Beirut - Fresh supplies of food aid reached Syria's rebel-held enclave of Eastern Ghouta on Thursday for the first time since last week, as thousands fled the besieged region near the capital Damascus, aid groups and a monitor reported.
"We are offloading and all is going well," Ralph al-Haj, an official at the International Committee of the Red Cross (ICRC), told dpa.
Linda Tom, a spokeswoman at the UN Office for the Coordination of Humanitarian Affairs (OCHA), said the ICRC, the Syrian Red Crescent and the UN were delivering food assistance for 26 100 people in Eastern Ghouta's town of Douma.
"But much more is needed including medicine, medical supplies and other essential items," she added.
Eastern Ghouta is one of the remaining areas under rebel control on the outskirts of Damascus. It has been the target of intense government attacks for almost a month.
Rami Abdel-Rahman, the head of the Syrian Observatory for Human Rights, said shelling was heard in Douma as the 25-truck convoy entered.
Last Friday, a 13-truck convoy entered Douma to deliver aid. A previous delivery had failed due to insecurity and fighting there.
Douma is controlled by the rebel faction Jaish al-Islam.
Abdel-Rahman said that more than 12 500 civilians left Eastern Ghouta on Thursday for government-controlled areas through a humanitarian corridor in the town of Hamouriyeh.
"This is considered the largest exodus from the region since it fell under the government siege in 2013," Abdel-Rahman told dpa.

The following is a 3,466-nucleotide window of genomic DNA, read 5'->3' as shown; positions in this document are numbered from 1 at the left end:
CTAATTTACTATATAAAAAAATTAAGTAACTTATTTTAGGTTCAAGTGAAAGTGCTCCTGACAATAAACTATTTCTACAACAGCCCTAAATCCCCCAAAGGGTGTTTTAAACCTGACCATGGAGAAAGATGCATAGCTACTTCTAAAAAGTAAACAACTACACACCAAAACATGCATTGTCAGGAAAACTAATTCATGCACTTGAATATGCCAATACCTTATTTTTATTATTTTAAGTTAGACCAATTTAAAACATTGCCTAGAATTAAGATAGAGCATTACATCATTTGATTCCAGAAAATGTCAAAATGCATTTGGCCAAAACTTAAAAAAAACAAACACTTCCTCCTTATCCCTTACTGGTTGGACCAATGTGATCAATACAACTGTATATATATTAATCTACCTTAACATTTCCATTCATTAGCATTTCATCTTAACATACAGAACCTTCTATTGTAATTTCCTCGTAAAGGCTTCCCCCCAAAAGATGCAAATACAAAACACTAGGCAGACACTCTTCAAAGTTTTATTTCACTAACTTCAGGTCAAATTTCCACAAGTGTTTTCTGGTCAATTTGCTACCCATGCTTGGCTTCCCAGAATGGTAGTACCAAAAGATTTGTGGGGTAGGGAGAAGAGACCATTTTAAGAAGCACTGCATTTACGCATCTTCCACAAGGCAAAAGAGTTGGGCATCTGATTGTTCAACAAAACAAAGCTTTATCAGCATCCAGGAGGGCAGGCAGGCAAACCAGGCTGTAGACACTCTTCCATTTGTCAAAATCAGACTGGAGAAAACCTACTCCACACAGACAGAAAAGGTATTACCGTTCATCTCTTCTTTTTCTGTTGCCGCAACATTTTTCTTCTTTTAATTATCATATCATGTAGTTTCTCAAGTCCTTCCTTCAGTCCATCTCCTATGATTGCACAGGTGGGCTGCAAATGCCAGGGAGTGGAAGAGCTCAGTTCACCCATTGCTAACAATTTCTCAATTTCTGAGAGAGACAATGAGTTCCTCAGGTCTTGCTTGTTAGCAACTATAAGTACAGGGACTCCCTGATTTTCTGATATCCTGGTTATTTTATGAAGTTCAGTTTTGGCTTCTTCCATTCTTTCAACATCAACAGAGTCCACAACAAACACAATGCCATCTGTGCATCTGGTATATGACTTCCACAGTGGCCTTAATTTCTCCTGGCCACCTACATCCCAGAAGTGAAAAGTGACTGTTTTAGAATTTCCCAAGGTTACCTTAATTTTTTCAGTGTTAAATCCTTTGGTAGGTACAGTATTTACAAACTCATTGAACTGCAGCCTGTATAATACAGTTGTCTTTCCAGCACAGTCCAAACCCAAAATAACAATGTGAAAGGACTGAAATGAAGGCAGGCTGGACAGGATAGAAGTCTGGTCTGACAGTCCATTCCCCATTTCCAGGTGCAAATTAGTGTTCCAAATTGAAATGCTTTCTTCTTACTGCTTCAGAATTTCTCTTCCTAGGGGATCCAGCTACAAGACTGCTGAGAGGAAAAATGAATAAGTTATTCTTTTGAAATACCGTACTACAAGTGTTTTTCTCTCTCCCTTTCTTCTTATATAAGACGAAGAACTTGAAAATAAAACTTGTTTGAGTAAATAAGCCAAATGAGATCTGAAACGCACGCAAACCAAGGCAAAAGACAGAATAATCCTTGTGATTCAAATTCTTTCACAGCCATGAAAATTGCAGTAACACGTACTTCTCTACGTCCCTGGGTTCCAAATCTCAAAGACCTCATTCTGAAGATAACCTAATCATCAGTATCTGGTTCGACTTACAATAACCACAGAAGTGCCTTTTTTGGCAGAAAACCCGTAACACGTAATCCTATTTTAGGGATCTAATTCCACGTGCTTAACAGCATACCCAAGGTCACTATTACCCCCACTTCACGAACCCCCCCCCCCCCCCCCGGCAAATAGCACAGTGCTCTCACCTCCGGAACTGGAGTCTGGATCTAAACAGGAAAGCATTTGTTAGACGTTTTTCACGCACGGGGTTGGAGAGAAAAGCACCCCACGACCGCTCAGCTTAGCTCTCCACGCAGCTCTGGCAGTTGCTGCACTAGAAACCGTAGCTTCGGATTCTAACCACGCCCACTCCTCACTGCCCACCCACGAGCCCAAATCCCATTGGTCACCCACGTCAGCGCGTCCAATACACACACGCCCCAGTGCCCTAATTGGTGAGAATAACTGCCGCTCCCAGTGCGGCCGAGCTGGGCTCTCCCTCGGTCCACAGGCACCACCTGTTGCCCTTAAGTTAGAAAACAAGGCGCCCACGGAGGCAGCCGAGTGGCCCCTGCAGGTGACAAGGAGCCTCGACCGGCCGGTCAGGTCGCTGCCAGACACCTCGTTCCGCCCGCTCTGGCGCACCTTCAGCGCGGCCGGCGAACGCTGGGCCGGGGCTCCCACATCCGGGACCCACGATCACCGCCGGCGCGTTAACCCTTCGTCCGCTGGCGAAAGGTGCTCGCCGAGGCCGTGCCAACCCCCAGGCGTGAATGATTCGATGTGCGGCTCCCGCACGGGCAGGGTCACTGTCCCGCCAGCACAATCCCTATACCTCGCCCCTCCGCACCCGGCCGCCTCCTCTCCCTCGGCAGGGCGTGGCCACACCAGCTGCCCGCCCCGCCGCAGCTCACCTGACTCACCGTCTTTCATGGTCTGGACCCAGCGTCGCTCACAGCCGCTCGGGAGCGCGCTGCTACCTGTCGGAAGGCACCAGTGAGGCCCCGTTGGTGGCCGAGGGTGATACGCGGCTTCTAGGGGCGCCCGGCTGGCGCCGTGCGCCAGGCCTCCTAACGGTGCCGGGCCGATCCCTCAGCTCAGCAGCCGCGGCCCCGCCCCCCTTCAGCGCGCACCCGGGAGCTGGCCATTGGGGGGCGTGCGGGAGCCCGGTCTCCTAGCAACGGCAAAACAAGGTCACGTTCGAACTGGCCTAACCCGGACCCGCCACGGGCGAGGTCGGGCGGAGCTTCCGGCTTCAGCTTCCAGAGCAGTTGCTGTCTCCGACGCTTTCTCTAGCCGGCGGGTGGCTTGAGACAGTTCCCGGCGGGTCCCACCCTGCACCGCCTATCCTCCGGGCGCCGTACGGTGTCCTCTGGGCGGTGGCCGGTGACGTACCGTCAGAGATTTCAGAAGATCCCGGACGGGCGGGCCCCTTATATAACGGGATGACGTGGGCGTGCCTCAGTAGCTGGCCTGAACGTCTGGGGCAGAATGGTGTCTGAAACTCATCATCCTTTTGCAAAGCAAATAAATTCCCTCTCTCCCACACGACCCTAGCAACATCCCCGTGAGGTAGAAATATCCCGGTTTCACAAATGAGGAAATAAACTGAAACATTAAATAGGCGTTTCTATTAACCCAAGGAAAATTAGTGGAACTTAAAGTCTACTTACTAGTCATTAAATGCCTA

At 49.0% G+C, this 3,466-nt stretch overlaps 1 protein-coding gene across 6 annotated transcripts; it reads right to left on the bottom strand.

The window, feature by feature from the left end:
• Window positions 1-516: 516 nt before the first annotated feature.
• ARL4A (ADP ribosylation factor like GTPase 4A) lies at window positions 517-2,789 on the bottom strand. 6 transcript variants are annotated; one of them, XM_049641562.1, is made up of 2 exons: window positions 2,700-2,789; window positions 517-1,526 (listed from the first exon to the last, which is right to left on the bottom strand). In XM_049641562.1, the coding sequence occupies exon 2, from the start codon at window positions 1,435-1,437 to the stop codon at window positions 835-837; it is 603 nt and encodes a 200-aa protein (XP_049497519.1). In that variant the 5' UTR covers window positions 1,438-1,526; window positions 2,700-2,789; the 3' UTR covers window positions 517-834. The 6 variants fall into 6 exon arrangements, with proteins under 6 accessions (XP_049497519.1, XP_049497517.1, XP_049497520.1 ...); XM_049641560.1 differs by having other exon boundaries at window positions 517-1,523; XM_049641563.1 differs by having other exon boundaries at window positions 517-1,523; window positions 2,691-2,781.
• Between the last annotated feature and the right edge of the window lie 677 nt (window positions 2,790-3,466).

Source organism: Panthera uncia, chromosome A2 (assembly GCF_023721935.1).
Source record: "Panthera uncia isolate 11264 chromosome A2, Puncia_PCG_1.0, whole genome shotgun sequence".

Syrian state media said that around 10 000 had left Hamouriyeh.
Russian news agency TASS said at least 13 000 people were expected to leave the region by the end of the day.
The Syrian army retook control of Hamouriyeh on Thursday after the rebel faction Faylaq al-Sham retreated from the town, according to the Britain-based Observatory. The rebels seized Hamouriyeh more than five years ago.
Evacuations of civilians from Eastern Ghouta began earlier this week, after a daily, 5-hour ceasefire was called last month by Russia, a major ally of Syrian President Bashar al-Assad.
The evacuees are accompanied by army forces to makeshift centres outside Damascus, according to state media.
Around 1 992 people, inckluding 426 children, have been killed in Eastern Ghouta due to violence in the past four months, the Observatory has estimated.